34. Hydralazine • Vasodilator, arteriole • Dose:0.1-0.5 mg/kg/dose IV, may be repeated two times if no response, otherwise q 4-6hrs • Onset:5-20 min • Half life:2-6 hrs • Disadvantages:SLE-like syndrome, reflex tachycardia, flushing, worsens angina • DIAZOXIDE is similar in profile

    35. Clonidine • Centrally acting α2 agonist • Reduces cardiac output and peripheral resistance • Dose: 1-2.5mcg/kg/dose PO q 6 hrs • Onset: rapid (minutes) • Half life: up to 12 hrs • Advantages: Emergency Rx, ease of administration (PO) and can transition to long term therapy • Disadvantages: side effects (sedation, dry mouth, dizziness, postural hypotension), rebound hypertension after abrupt withdrawal in chronic use

    36. Nitroprusside • Vasodilator, venous and arterial • Dose: 0.5-8 mcg/kg/min • Onset: instantaneous • Half life: 10 min, thiocyanate 3-7 days • Advantages: Instantaneous onset and able to be titrated quickly • Disadvantages: Decreases preload and afterload and causes reflex tachycardia, photo degradation (cover in foil), metabolized to cyanide then thiocyanate (renally excreted and can cause nausea, vomiting, hallucinations, metabolic acidosis)

    37. -Blockers • Decrease cardiac contractility, renin release and central sympathetic outflow • Good choice with CAHD, atrial fib, SVT, migraine, hyperthyroidism and pro-op HTN • Shown to  morbi/mortality • Depression, sleep disturbance, impotence and  exercise tolerance (less severe w/ -1 selective blockers

    38. Asthma COPD 2nd and 3rd. degree heart block Sick sinus syndrome Moderate LV dysfunction IDDM Peripheral Vascular Disease -Blockers Should be avoided in:

    39. Labetolol • Combined β and α blocker (approx 10-15% α) • Reduces cardiac output, some peripheral vasodilatation • Dose: 0.2-1mg/kg IV bolus or 0.25-3mg/kg/hr drip • Onset: 5-10 min • Half life: 5 hrs • Advantages: used in renal disease, can be given in frequent boluses, no adverse effect on ICP or hypoxic VQ mismatch. • Disadvantages: not as potent as nicardipine & nitroprusside, not well studied in children, contra-indicated in asthma and decreased left ventricular function.

    40. Ca-Channel Blockers • Inhibit the movement of Ca ions from plasma into the cell through voltage-dependent Ca Channels, leading to vasodilation and low BP • Verapamil and diltiazem  peripheral resistance w/significant inotropic effects, slowing AV conductionCHF in LVH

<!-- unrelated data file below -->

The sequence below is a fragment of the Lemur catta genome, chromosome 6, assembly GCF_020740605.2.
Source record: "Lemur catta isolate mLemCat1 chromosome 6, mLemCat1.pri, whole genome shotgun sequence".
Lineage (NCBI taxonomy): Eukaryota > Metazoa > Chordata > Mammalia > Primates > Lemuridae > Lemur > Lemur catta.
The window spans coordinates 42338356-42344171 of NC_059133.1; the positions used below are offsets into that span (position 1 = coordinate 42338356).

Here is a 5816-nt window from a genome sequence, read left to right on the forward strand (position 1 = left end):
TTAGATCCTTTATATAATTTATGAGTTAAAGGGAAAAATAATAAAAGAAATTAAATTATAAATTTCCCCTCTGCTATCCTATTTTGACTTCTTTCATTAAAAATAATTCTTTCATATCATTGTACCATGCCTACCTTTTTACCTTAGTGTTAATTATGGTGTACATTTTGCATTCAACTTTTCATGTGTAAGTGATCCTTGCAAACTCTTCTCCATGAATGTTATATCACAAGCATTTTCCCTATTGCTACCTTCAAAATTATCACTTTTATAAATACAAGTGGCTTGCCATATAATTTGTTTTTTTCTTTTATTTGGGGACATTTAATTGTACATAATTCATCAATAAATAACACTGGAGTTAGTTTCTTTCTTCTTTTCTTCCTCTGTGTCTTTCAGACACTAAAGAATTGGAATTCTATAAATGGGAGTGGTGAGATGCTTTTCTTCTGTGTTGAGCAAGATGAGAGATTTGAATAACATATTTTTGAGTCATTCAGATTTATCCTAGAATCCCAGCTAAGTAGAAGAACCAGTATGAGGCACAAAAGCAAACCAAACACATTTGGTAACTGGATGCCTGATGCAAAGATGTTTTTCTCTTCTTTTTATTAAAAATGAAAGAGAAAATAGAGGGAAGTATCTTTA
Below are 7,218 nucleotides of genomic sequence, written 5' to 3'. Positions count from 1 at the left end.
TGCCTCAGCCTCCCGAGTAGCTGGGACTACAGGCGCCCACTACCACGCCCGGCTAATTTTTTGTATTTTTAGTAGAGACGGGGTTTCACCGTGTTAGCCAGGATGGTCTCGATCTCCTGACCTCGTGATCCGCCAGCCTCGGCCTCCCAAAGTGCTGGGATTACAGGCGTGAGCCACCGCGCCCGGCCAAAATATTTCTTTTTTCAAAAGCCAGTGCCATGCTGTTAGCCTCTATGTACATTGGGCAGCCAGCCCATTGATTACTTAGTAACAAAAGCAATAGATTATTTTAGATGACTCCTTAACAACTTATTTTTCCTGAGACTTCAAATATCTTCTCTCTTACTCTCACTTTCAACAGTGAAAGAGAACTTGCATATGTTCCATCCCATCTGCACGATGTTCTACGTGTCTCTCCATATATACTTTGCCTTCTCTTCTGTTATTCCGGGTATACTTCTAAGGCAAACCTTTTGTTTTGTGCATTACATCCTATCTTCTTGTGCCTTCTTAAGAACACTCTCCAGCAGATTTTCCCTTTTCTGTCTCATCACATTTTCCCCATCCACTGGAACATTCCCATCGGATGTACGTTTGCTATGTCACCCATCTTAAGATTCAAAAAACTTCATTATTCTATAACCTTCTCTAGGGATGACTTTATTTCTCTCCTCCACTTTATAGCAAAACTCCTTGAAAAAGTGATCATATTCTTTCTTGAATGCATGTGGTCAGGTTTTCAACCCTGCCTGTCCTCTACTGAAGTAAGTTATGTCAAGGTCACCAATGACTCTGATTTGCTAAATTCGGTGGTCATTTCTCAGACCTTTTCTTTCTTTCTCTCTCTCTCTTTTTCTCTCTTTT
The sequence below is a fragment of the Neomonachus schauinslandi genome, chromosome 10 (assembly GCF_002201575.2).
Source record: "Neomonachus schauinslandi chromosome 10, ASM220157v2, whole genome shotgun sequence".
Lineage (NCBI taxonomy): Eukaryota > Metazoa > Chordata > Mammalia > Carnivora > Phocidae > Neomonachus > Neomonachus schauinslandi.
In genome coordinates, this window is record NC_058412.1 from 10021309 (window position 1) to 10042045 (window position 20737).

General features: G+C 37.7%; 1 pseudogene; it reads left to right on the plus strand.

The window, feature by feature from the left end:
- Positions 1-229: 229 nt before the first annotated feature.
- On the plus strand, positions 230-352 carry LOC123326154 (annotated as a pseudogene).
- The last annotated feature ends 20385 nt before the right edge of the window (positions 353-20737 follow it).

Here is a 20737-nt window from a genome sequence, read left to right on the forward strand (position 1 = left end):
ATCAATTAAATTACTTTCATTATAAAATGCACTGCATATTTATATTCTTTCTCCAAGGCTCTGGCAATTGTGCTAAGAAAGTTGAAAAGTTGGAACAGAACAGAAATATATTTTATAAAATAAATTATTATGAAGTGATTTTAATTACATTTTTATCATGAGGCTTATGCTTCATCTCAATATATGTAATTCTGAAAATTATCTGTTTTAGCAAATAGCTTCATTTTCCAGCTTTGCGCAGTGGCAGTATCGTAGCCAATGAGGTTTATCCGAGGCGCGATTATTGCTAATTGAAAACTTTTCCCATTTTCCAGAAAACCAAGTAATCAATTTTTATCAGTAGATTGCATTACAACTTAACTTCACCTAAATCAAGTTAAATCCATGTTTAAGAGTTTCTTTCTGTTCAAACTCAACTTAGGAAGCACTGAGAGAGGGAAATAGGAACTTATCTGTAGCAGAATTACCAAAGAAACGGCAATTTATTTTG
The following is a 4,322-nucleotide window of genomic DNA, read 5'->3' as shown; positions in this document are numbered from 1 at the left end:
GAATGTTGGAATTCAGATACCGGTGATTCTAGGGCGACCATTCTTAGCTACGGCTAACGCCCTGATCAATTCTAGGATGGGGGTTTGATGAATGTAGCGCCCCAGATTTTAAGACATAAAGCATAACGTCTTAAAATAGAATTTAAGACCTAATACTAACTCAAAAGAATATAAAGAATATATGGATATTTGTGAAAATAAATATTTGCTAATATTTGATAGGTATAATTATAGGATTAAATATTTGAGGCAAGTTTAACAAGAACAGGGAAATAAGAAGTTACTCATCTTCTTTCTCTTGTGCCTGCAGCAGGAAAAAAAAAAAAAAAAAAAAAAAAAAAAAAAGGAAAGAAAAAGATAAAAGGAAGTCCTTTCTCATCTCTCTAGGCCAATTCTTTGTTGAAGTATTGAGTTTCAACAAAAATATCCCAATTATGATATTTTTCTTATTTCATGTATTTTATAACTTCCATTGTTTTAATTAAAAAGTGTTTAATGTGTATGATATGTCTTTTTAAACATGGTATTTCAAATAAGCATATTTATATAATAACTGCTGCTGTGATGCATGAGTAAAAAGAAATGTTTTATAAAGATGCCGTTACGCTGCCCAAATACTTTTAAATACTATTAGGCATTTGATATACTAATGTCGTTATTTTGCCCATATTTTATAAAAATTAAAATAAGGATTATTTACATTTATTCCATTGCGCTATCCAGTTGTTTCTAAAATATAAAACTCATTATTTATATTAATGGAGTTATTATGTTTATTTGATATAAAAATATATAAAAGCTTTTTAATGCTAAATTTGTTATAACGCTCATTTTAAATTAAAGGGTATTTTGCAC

41. Ca-Channel Blockers: • Short acting not used in Chronic Rx • Sublingual nifedipine may cause MI • Good choice for elderly, AA & angina pats • Avoid in WPW Syndrome

    42. Nicardipine • Calcium channel blocker • Dose:1-5 mcg/kg/min, bolus 0.03mg/kg • Onset:rapid (1-2 min) • Half life:40 min • Advantages:fairly even drop of BP, hypotension unusual, reversible with Ca++ • Disadvantages:may increase ICP

    43. Nifedipine • Class II Calcium Channel Blocker • Arguably the most studied drug for pediatric hypertension • 1995 moratorium placed on sublingual fast-acting use in adults • Hypotension-related myocardial ischemia • Not FDA approved for hypertension

    44. Nifedipine • Calcium Channel Blocker • Peripheral arteriolar dilation • Dose: 0.25-0.5mg/kg q 4-6 hrs po/SL • Onset: 5-10 min, peak 30-60 min • Half life: 3-4 hrs • Advantages: can improve GFR and renal plasma flow, ease of administration, rapid onset, very effective (even in long-standing or severe hypertension) • Disadvantages: unpredictable drop in blood pressure, reflex tachycardia & cardiac output, metabolized by cytochrome P450 system

    45. ACE-Inhibitors • Inhibit angiotensin converting enzyme (AI to AII does not take place) • Appropriate first line of Rx for DM, heart failure, low ejection Fx and post-MI • Diuretics can enhance action

    46. ACE-Inhibitors • NEVER USE IN PREGNANT WOMEN • Never used if bil. renal artery stenosis • Cough 5-20% (related to bradykinin level) • Caution with renal impairment • May be used in Txp patients

    47. Angiotensin-II Receptor Antagonists • Similar effects as an ACE inhibitor • Less cough as they do not  bradykinin • Some cases of angioneurotic edema reported

    48. HTN Complications • Retinal Involvement • I and II changes (arteriolar narrowing, A-V nicking & copper wiring) = Chronic HTN • III and IV (rupture of vessels. Hgs. And exudates, optic disk edema) = accelerated or malignant HTN. • May resolve w/BP control

    49. Coronary Artery Disease • HTN increases hemodynamics • Regression of LVH improves CHF • HTN leads to CAD due to LVH • Rx of HTN alone does not resolve it

    50. Renal Involvement • HTN is the cause of renal failure in 33% of patients • Renal involvement is more frequent in AA or the elderly